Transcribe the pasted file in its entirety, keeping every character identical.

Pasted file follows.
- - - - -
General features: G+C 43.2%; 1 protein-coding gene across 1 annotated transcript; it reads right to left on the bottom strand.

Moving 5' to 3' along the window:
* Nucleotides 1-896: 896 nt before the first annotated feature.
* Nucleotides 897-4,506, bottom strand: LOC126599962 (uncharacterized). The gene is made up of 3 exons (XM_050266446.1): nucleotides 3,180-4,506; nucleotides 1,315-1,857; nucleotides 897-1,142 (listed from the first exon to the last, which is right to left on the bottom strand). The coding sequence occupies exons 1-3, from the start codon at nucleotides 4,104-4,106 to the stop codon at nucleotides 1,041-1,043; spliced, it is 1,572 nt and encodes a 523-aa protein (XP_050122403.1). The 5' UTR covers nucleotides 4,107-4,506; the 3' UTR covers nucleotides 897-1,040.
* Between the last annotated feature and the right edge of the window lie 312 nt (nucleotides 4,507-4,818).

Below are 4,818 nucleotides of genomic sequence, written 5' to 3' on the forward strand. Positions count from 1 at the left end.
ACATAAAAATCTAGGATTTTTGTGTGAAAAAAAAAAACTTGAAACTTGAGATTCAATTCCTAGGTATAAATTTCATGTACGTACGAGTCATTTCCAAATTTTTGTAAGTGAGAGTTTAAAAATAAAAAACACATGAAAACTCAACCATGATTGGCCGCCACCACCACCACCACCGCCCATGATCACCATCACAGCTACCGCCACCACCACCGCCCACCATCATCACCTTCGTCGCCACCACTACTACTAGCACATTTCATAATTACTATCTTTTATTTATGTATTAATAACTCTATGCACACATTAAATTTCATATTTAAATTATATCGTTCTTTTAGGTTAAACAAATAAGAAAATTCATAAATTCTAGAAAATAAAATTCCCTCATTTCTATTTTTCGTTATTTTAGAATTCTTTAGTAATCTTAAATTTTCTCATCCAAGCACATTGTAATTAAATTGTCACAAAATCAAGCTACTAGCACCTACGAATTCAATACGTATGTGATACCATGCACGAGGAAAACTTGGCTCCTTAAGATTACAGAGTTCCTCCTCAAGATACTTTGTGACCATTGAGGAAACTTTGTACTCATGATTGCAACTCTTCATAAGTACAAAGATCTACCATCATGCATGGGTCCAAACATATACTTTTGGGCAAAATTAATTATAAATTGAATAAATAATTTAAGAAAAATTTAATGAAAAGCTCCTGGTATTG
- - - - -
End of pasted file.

General features: G+C 43.2%; 1 protein-coding gene across 1 annotated transcript; it reads right to left on the bottom strand.

Moving 5' to 3' along the window:
* Nucleotides 1-896: 896 nt before the first annotated feature.
* Nucleotides 897-4,506, bottom strand: LOC126599962 (uncharacterized). The gene is made up of 3 exons (XM_050266446.1): nucleotides 3,180-4,506; nucleotides 1,315-1,857; nucleotides 897-1,142 (listed from the first exon to the last, which is right to left on the bottom strand). The coding sequence occupies exons 1-3, from the start codon at nucleotides 4,104-4,106 to the stop codon at nucleotides 1,041-1,043; spliced, it is 1,572 nt and encodes a 523-aa protein (XP_050122403.1). The 5' UTR covers nucleotides 4,107-4,506; the 3' UTR covers nucleotides 897-1,040.
* Between the last annotated feature and the right edge of the window lie 312 nt (nucleotides 4,507-4,818).

Below are 4,818 nucleotides of genomic sequence, written 5' to 3' on the forward strand. Positions count from 1 at the left end.
ACATAAAAATCTAGGATTTTTGTGTGAAAAAAAAAAACTTGAAACTTGAGATTCAATTCCTAGGTATAAATTTCATGTACGTACGAGTCATTTCCAAATTTTTGTAAGTGAGAGTTTAAAAATAAAAAACACATGAAAACTCAACCATGATTGGCCGCCACCACCACCACCACCGCCCATGATCACCATCACAGCTACCGCCACCACCACCGCCCACCATCATCACCTTCGTCGCCACCACTACTACTAGCACATTTCATAATTACTATCTTTTATTTATGTATTAATAACTCTATGCACACATTAAATTTCATATTTAAATTATATCGTTCTTTTAGGTTAAACAAATAAGAAAATTCATAAATTCTAGAAAATAAAATTCCCTCATTTCTATTTTTCGTTATTTTAGAATTCTTTAGTAATCTTAAATTTTCTCATCCAAGCACATTGTAATTAAATTGTCACAAAATCAAGCTACTAGCACCTACGAATTCAATACGTATGTGATACCATGCACGAGGAAAACTTGGCTCCTTAAGATTACAGAGTTCCTCCTCAAGATACTTTGTGACCATTGAGGAAACTTTGTACTCATGATTGCAACTCTTCATAAGTACAAAGATCTACCATCATGCATGGGTCCAAACATATACTTTTGGGCAAAATTAATTATAAATTGAATAAATAATTTAAGAAAAATTTAATGAAAAGCTCCTGGTATTG